Q. You talked about the crew chiefs being multi-talented as coach and technician. As far as your team goes, what do you coach and what can't you coach?
CHAD KNAUS: I'm sorry, be a little more specific. I guess I don't understand.
Q. As far as the ability of your pit crew guys, what can you coach that you know you can coach and what do they have to have to even be able to do that basically? What part can't you coach?
CHAD KNAUS: Yeah, it's difficult to coach, you know, pure talent and pure athleticism. It's hard. For a pit crew guy, it's very, very difficult. You've got to have a special type of person. People think about let's say a guy like Manny Rodriguez, Terrell Owens, Brett Favre, these guys that are superstars but they're a handful to handle. They're maybe a little overconfident, a little more star like gathers people that are trying to draw attention to themselves. Those guys are the stars because they're good at what they do. And you have to have a little bit of that to be a really, really successful team member instead of an individual.
Those guys are individual. What we try to build is a team. So you need every guy to have just a little bit of ego, a little bit of that flair thinking that he's the best in his position, but he's got to have enough to where he doesn't feel like he's the star player of the team. Because if you have a guy that's a tire changer or a jack man that thinks he's the guy and he's the reason the whole thing's working, it won't work as a team and you won't have the long-term success that you really need for a team.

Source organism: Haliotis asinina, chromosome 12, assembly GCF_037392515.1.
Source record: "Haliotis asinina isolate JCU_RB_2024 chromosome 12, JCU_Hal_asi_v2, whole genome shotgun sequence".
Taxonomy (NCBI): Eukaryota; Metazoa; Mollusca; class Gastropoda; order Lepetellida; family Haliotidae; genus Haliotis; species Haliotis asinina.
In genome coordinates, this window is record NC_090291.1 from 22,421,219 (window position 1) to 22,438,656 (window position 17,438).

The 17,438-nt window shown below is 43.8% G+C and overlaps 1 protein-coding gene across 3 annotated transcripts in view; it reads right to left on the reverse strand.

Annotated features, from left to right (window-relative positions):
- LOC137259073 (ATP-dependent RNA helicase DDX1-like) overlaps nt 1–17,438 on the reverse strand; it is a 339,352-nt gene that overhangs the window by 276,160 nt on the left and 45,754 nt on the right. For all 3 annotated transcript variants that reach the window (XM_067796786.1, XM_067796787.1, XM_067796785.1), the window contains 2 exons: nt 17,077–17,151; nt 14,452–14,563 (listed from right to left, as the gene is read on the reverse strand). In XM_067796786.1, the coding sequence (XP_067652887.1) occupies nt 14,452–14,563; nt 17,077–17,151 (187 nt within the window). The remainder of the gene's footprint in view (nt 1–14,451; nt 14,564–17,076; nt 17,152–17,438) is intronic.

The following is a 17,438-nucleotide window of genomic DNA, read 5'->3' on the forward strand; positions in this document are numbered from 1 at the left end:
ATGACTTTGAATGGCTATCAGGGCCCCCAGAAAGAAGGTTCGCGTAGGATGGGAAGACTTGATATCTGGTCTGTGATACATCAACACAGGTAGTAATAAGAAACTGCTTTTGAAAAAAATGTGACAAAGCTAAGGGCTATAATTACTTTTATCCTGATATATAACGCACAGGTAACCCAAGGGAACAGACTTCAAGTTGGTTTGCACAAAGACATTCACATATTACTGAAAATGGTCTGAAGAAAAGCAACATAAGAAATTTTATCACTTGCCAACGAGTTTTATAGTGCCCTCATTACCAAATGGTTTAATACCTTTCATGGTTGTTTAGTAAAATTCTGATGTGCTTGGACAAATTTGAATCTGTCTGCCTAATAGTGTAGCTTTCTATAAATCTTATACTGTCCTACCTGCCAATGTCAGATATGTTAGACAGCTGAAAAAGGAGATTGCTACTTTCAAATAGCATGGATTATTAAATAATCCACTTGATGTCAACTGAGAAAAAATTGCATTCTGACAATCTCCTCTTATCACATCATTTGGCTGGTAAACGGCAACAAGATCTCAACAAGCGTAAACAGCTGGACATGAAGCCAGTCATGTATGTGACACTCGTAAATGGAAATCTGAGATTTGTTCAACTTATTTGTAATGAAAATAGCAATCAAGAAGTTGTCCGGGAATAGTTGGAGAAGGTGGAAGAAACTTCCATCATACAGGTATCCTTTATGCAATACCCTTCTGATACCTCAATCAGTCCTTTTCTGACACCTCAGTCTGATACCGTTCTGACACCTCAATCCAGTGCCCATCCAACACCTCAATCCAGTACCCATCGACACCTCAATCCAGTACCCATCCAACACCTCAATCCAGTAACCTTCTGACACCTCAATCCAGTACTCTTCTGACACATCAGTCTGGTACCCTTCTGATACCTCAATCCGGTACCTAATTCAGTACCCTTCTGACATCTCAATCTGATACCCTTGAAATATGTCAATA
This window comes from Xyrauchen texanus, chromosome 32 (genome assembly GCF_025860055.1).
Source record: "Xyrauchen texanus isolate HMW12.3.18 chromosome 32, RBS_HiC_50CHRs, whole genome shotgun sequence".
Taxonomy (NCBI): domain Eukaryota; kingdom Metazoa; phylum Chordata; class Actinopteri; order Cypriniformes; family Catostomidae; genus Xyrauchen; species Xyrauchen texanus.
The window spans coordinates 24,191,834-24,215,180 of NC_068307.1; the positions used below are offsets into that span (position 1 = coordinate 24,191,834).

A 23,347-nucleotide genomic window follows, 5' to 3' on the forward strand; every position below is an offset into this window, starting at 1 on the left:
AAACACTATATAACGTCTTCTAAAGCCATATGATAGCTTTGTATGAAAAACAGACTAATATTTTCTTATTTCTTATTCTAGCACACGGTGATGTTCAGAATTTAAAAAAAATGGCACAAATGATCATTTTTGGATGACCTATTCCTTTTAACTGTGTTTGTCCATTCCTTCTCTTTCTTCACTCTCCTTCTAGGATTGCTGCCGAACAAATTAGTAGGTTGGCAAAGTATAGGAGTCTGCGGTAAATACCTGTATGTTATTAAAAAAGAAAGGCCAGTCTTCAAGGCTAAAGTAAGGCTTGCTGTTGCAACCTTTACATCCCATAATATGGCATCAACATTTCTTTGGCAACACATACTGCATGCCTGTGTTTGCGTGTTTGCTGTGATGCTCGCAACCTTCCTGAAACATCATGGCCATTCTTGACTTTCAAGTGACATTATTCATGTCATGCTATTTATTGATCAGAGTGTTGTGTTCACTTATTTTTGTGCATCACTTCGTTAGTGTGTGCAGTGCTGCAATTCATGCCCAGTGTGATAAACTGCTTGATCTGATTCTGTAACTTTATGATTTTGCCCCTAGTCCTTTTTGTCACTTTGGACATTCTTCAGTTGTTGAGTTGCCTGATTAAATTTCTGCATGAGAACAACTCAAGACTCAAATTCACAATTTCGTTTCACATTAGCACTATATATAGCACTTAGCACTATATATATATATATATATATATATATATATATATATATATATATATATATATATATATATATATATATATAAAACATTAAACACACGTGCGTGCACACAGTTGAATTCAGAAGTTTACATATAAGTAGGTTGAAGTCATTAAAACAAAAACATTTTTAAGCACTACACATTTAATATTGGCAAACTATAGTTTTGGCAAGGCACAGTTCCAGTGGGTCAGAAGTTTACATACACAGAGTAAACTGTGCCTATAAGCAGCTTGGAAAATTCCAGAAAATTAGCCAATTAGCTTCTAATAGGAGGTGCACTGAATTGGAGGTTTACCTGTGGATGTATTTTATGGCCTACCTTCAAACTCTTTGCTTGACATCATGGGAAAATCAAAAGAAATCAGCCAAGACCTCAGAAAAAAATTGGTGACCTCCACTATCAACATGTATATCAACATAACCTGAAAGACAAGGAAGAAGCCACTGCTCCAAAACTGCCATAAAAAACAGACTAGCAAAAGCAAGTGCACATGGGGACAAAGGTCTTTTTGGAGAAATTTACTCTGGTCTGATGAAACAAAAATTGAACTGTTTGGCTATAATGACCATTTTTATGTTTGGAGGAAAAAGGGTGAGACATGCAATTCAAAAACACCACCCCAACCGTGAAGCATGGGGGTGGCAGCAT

You can't coach that in somebody. That's something you have to have. You can't take a guy that's got a huge ego and think he's a superstar and bring him back down to make him think he's a team player very often. That's probably one of the hardest things to get out there.
Q. Which is more difficult for you to attain, the people skills or the mechanical skills?
CHAD KNAUS: For me personally?
CHAD KNAUS: For me personally, the mechanical skills came very, very easy. You know, I've been working on racecars my whole life. That's all I've ever done. Thank God I fell into this job because if I didn't, I don't know what I'd be doing (laughter). The people skills, I think that's something that I've had to learn and establish over the years.